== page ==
SPORTS BUSINESS DAILY: Tailgating goes extreme

Tailgating is no picnic in sports.

The business of pregame hospitality today requires an ever higher degree of premium service as corporate clients and college donors grow accustomed to more luxury at the game. Across the sports landscape and especially in football, where tailgating plays a pivotal role in the game-day experience, big league teams and colleges have stepped up their game to provide greater hospitality options outside the stadium walls.

As the quality level of pregame options rises, it’s no longer enough in some college markets to offer catered meals and tent space. Like the pros, schools compete against the couch at home, and to keep sponsor and donor revenue streams flowing, athletic departments are finding creative ways to add value to tailgating.

The newer trends focus on turnkey operations to provide worry-free, all-inclusive hospitality, leading to entrepreneurs such as Tailgate Guys, Block Party Suites, Boxlife and GameDay Traditions filling a niche in the college space.

Shipping container retrofits outside stadiums, starting last season at Texas Tech and expanding this year to Dallas, are designed to elevate pregame hospitality by providing the same comforts of home in a pregame setting.

“The viewing experience at home keeps getting better and we need to differentiate the on-campus experience,” SMU Athletic Director Rick Hart said.

Pop-up solutions on the premium side meet the demand of die-hard fans who may show up for the party with no intention of attending the game. Providing a premium tailgate experience for those willing to pay for it in some ways transcends the game itself.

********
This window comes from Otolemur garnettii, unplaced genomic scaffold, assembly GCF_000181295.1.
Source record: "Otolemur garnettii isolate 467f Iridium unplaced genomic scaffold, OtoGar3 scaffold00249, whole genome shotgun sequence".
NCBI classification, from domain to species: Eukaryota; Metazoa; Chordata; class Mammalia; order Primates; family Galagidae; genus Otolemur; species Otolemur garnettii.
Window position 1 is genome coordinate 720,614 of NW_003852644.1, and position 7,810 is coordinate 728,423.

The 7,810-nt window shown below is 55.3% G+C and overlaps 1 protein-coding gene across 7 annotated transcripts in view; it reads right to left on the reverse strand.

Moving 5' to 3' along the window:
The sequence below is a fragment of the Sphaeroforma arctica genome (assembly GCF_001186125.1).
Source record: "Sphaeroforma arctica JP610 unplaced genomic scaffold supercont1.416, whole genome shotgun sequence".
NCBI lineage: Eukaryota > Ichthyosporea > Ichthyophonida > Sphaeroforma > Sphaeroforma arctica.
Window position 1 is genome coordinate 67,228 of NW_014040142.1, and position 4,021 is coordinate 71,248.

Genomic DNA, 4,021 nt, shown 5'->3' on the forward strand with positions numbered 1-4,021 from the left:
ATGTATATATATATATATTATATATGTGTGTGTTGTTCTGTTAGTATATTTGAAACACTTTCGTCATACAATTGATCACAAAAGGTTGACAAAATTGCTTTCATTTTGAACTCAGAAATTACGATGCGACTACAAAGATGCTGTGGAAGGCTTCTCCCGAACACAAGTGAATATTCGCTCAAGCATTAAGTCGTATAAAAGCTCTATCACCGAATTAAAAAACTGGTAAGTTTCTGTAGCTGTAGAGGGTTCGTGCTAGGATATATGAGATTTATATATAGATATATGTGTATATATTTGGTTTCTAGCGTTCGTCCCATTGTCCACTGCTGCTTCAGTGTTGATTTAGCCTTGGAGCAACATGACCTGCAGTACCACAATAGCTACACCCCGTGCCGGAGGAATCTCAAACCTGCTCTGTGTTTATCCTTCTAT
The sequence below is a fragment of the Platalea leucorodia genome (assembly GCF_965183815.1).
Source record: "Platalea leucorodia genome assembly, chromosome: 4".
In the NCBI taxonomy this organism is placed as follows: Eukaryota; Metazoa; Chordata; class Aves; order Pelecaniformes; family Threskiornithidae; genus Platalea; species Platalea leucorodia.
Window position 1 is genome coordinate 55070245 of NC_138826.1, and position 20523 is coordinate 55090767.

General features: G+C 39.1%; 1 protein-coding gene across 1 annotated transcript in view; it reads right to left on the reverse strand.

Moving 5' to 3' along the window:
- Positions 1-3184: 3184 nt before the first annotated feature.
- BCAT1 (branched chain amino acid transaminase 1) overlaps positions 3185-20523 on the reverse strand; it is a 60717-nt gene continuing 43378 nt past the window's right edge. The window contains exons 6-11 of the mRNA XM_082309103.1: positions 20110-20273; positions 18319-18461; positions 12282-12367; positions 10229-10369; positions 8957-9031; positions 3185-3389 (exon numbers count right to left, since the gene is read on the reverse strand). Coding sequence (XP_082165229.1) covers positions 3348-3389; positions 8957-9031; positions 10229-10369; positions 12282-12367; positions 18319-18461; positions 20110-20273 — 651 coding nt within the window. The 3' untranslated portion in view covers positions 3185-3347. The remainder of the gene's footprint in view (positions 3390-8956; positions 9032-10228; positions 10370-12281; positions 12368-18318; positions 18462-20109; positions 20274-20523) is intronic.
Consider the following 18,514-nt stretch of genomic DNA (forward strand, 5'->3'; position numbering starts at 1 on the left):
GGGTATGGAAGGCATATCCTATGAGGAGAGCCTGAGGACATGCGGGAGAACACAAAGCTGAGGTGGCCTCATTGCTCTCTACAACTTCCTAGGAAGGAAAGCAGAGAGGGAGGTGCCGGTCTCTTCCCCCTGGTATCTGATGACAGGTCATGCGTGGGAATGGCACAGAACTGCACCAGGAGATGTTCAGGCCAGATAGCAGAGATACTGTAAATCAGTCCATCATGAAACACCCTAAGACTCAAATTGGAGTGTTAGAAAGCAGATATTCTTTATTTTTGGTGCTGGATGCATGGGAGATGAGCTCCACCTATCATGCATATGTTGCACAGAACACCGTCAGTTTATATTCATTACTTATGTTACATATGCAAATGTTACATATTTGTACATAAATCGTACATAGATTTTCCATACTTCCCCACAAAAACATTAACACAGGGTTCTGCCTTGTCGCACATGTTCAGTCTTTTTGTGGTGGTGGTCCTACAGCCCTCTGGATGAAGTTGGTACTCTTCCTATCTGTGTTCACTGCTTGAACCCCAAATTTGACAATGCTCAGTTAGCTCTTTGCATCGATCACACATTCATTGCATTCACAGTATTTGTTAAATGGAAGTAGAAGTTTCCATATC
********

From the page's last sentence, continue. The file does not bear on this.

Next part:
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Shipping containers and mini mansions

SMU Boulevard brings a fresh look this season for tailgating outside Gerald J. Ford Stadium. On game days, a half-dozen shipping containers themed in blue and red, the Mustangs’ colors, will sit along the main thoroughfare for pregame hospitality.

Learfield Sports signed a deal with a new company called

Block Party Suites. The 500-square-foot units accommodate 30 to 40 people. The portable suitesare equipped with furniture, two 55-inch satellite televisions, Bluetooth-enabled speakers, a fan system and custom signs. Dallas-based entrepreneur Adam Ward leases the containers to Learfield for $3,000 to $5,000 a unit for every home game. In turn, Learfield sells those spaces for $21,000 to $45,000 for season packages, or $3,500 to $7,900 for single games.

The high-end price for a single game for 40 people covers game tickets, catered food and an open bar. Early in the sales, two of the five portable suites were sold for the season and a third unit had been reserved for multiple games, Ward said.

The containers are one way for Learfield to “up its game” and boost inventory to help sell sponsorships, said Dustin Nichols, former general manager of Mustang Sports Properties, the firm doing business with SMU. Nichols signed the deal before leaving Learfield.

“For us, it was an opportunity to take what was already a very good setup in the Boulevard and make it a little bit better for corporate VIPs,” Nichols said. “The corporate clients want something where they can show up, hang out, go to the game and be done with it. It’s a little more higher end with corporate signage connected to the unit so you can brand it. It’s not just a flag.”

For SMU, Block Party Suites provides an option for large groups that the school did not previously offer, Hart said. 
The school conducted surveys to find out how SMU could make it easier for all fans to attend more games, and officials believe the containers are one solution.


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